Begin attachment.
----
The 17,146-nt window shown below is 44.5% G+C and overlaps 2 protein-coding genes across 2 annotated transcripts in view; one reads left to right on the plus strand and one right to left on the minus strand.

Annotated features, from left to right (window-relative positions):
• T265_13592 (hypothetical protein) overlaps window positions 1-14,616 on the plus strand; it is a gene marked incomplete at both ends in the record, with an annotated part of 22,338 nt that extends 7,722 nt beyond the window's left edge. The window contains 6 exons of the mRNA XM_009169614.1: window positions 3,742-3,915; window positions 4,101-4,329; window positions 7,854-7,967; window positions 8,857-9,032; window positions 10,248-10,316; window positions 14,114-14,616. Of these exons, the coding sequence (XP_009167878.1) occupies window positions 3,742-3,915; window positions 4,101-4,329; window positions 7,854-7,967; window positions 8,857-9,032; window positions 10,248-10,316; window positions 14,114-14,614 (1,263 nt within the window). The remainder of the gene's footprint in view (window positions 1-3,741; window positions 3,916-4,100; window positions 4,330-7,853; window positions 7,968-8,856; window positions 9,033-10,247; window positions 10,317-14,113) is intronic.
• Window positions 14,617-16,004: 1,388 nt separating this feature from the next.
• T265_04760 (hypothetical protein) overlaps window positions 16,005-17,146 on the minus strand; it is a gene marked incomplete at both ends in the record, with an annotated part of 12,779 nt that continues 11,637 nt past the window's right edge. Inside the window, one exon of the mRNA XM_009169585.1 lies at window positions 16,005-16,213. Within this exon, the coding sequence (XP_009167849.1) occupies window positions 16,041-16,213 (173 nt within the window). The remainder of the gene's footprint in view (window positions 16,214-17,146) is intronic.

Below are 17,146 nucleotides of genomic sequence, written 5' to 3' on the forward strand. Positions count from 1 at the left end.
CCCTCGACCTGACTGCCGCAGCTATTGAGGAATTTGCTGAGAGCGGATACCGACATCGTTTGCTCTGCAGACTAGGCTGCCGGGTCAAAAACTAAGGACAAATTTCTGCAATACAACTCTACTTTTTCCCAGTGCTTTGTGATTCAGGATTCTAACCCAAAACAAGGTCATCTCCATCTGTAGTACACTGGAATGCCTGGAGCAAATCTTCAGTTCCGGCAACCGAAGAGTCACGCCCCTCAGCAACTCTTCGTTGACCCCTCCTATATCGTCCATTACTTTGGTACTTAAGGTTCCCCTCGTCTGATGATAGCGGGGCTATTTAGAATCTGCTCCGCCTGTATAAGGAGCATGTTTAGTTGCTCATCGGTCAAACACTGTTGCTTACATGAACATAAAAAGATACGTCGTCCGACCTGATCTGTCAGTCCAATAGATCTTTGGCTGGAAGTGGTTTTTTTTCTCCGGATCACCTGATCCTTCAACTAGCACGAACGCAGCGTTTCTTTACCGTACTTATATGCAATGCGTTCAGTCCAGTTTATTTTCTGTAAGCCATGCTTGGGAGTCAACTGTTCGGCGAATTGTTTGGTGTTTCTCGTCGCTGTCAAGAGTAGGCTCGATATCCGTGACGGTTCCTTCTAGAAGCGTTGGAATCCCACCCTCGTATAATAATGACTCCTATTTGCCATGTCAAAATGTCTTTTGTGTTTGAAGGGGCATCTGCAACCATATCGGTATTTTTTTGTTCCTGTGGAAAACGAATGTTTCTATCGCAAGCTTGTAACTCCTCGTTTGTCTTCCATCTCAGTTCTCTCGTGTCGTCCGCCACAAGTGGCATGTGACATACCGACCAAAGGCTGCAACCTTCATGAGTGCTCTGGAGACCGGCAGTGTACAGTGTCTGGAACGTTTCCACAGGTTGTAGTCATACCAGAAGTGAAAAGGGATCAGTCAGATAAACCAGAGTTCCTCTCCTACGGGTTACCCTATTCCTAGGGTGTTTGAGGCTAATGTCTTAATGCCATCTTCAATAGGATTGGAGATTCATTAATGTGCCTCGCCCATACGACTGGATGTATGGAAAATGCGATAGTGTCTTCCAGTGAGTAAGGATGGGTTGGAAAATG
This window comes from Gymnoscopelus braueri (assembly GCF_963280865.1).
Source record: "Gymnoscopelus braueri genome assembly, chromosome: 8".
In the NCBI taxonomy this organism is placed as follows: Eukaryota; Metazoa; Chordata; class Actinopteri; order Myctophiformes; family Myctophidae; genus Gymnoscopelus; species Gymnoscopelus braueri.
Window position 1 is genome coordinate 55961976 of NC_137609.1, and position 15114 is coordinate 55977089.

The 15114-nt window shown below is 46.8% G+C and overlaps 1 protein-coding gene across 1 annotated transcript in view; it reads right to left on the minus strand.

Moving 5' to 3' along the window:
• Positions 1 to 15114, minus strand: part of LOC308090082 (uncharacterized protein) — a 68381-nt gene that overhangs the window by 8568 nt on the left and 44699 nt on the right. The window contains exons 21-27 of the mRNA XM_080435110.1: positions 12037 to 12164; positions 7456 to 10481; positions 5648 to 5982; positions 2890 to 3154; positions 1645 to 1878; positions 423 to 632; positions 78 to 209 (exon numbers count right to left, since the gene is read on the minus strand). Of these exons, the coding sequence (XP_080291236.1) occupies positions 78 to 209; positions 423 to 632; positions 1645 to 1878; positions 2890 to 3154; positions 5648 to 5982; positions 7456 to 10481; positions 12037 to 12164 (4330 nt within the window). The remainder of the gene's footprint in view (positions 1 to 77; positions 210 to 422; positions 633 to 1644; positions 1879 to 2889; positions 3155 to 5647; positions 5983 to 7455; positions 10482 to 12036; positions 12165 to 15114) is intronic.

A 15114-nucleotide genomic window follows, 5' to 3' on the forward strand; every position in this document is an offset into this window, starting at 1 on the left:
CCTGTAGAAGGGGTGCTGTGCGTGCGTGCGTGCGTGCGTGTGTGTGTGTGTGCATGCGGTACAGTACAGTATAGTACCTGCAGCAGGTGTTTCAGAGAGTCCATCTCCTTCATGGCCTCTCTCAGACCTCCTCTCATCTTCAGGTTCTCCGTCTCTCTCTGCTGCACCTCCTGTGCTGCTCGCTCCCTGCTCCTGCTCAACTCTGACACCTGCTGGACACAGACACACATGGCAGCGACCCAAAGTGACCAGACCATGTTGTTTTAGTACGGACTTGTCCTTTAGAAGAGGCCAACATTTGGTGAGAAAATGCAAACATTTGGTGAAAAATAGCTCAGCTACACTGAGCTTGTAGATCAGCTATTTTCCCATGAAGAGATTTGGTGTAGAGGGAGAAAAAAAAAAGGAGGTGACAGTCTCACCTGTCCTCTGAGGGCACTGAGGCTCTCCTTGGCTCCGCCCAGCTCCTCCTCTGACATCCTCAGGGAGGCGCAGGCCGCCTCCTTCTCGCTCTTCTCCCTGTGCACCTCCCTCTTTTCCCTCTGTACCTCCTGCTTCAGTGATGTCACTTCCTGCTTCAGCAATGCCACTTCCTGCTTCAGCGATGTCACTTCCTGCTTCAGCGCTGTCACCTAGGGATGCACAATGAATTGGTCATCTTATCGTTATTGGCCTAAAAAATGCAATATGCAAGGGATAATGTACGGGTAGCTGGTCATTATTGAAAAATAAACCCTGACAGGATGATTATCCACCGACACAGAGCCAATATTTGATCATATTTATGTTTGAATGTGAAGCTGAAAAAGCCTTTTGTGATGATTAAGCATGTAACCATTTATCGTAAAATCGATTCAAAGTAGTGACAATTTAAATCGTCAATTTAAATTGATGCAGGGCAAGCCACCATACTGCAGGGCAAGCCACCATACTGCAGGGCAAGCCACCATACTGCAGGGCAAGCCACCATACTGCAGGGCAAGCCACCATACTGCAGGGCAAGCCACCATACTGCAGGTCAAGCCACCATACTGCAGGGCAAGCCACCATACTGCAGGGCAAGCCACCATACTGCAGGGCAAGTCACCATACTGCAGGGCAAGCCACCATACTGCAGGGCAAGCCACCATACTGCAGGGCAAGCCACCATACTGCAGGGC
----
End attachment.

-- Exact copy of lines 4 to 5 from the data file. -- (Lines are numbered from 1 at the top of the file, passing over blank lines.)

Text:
• Window positions 14,617-16,004: 1,388 nt separating this feature from the next.
• T265_04760 (hypothetical protein) overlaps window positions 16,005-17,146 on the minus strand; it is a gene marked incomplete at both ends in the record, with an annotated part of 12,779 nt that continues 11,637 nt past the window's right edge. Inside the window, one exon of the mRNA XM_009169585.1 lies at window positions 16,005-16,213. Within this exon, the coding sequence (XP_009167849.1) occupies window positions 16,041-16,213 (173 nt within the window). The remainder of the gene's footprint in view (window positions 16,214-17,146) is intronic.